This article originally appeared on BikeRadar

Strolling the pits of the 2016 Tour Down Under, the one bike that's impossible to miss is Graeme ‘Brownie' Brown's custom-painted SwiftCarbon. The gold paint is there to commemorate the Drapac riders' record 14th Tour Down Under. However, beneath that trick paint is also the first sighting of Swift's new aero road bike – the HyperVox.

Until now, SwiftCarbon has noticeably lacked an aero-road frame to serve the number of sprinters within the Pro-Continental Australian team.

The SwiftCarbon HyperVox

SwiftCarbon were previously never a firm believer in creating an aero road bike just to meet its competitors. However, demand from the team forced the South African brand to change its approach.

Speaking with SwiftCarbon's marketing manager Neil Gardiner about the HyperVox – "we wanted to build a bike without the typical compromises of an aero bike. The brakes had to work, and our signature ride quality had to be there".

The boss himself, Mark Blewett rode three versions of carbon prototypes of this bike, and according to Strava, he personally has over 500 hours on the frame. We're told Graeme Browne first started testing the frame in June 2015.

"We wanted to make it affordable; we could see these ultra-premium aero bikes and didn't want to be there. However, we went with a new vendor (manufacturer) who hold serious expertise, but such knowledge comes at a price".

Familiar aero profiles are used

Bringing in the aero elements, the frame features popular Kammtail-type tube shapes and sleek internal cable routing. The top tube is kept horizontal to reduce frontal area. Looking at the seat clamp that holds the aero post, it's sleekly integrated into the top tube.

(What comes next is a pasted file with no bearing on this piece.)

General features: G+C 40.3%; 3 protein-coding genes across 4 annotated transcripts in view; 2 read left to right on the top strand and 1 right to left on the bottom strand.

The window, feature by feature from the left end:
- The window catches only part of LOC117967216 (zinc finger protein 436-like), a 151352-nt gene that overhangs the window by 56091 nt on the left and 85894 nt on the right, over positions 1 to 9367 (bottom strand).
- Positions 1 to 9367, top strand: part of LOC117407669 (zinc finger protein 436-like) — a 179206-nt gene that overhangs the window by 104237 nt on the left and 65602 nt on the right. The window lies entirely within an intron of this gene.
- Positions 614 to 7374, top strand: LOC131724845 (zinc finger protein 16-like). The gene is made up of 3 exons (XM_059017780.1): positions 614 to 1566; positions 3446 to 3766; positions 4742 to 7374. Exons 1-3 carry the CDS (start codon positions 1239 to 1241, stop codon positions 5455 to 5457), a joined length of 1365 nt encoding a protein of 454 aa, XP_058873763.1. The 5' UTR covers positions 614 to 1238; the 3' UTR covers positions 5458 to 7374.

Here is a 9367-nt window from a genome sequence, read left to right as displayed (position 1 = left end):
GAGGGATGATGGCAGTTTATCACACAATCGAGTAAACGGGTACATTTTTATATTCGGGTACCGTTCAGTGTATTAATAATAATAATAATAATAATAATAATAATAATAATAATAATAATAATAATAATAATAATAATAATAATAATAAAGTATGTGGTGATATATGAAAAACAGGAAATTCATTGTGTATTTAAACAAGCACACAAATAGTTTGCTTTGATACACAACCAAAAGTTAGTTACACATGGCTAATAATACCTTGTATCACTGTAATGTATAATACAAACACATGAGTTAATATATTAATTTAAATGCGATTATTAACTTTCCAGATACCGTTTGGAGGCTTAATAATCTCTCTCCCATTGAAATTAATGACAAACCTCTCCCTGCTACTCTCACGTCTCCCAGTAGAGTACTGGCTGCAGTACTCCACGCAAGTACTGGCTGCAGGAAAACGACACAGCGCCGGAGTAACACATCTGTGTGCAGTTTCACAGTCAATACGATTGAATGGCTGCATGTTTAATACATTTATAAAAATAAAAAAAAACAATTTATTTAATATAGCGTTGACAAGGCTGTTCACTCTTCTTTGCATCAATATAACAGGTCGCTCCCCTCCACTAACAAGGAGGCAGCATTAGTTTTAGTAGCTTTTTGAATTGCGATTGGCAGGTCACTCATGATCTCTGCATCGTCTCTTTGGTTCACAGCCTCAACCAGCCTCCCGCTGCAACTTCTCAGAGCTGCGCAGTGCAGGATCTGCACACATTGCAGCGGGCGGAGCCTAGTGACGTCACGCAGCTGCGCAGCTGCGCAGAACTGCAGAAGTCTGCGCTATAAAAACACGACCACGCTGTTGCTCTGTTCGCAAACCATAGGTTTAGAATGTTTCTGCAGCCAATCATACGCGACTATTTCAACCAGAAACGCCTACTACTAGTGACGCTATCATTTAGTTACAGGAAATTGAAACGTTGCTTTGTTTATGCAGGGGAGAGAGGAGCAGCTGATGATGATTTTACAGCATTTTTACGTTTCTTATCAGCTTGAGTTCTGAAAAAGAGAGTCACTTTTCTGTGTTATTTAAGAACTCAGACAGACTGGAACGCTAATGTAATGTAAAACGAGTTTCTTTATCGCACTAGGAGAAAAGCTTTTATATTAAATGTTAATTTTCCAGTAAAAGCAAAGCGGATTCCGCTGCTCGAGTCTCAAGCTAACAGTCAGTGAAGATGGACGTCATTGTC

We're told the frame itself hasn't been tested in wind tunnels, however, its design comes from extensive computational analyasis.

That seat stay connection doesn't look very aero, but it shows Swift's focus on ride quality

Once past the front of the bike, the rear is extremely similar to Swift's Ultravox Ti and is designed to promote ride compliance. Also borrowed from the Ultravox Ti are the geomtry numbers, with the HyperVox measuring extremely close.

 

Construction wise, this is no doubt a high modulus bike using a mix of Toray T700, T800 and T1000 and T1100 fibers. Helping keep frame stiffness high with wide crank compatibility is a BB386 bottom bracket.

 

SwiftCarbon are claiming a medium HyperVox complete frameset to weigh in at 1320g. With the frame itself claimed at about 900g.

The HyperVox will officially launch in March. This premium frameset will sell for approximately US$4,000

 

That paint

'Train, Eat, Sleep, Race'

In addition to a new frame, SwiftCarbon are soon to roll out a custom paint program called Swift*ID, not too dissimilar to Trek's ProjectOne program. With this, customers will be able to order bikes to their aesthetic desire. The brand's owner, Mark Blewett, was the first to reveal such a program when he rode a custom-painted Ultravox Ti across Africa in the fastest human-powered crossing of the continent.